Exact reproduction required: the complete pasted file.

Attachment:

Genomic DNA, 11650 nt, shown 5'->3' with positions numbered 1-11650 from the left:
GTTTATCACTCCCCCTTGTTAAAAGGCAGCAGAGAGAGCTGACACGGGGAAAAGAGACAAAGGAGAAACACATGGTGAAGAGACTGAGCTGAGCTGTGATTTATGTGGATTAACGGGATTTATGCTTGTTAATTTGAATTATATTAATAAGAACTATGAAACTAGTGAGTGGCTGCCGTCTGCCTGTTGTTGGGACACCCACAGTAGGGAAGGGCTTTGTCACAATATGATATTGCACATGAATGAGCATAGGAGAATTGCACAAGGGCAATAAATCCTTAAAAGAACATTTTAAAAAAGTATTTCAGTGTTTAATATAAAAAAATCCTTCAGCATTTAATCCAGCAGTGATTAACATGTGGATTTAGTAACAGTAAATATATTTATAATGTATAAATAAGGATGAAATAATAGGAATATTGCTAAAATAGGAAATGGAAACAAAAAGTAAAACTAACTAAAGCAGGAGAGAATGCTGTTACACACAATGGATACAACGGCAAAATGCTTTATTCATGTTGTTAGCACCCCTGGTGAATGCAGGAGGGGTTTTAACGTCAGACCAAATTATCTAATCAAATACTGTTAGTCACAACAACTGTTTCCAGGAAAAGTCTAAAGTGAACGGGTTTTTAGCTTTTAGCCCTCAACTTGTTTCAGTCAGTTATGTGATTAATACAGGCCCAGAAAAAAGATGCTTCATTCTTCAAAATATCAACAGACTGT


Genomic DNA, 11650 nt, shown 5'->3' with positions numbered 1-11650 from the left:
GTTTATCACTCCCCCTTGTTAAAAGGCAGCAGAGAGAGCTGACACGGGGAAAAGAGACAAAGGAGAAACACATGGTGAAGAGACTGAGCTGAGCTGTGATTTATGTGGATTAACGGGATTTATGCTTGTTAATTTGAATTATATTAATAAGAACTATGAAACTAGTGAGTGGCTGCCGTCTGCCTGTTGTTGGGACACCCACAGTAGGGAAGGGCTTTGTCACAATATGATATTGCACATGAATGAGCATAGGAGAATTGCACAAGGGCAATAAATCCTTAAAAGAACATTTTAAAAAAGTATTTCAGTGTTTAATATAAAAAAATCCTTCAGCATTTAATCCAGCAGTGATTAACATGTGGATTTAGTAACAGTAAATATATTTATAATGTATAAATAAGGATGAAATAATAGGAATATTGCTAAAATAGGAAATGGAAACAAAAAGTAAAACTAACTAAAGCAGGAGAGAATGCTGTTACACACAATGGATACAACGGCAAAATGCTTTATTCATGTTGTTAGCACCCCTGGTGAATGCAGGAGGGGTTTTAACGTCAGACCAAATTATCTAATCAAATACTGTTAGTCACAACAACTGTTTCCAGGAAAAGTCTAAAGTGAACGGGTTTTTAGCTTTTAGCCCTCAACTTGTTTCAGTCAGTTATGTGATTAATACAGGCCCAGAAAAAAGATGCTTCATTCTTCAAAATATCAACAGACTGT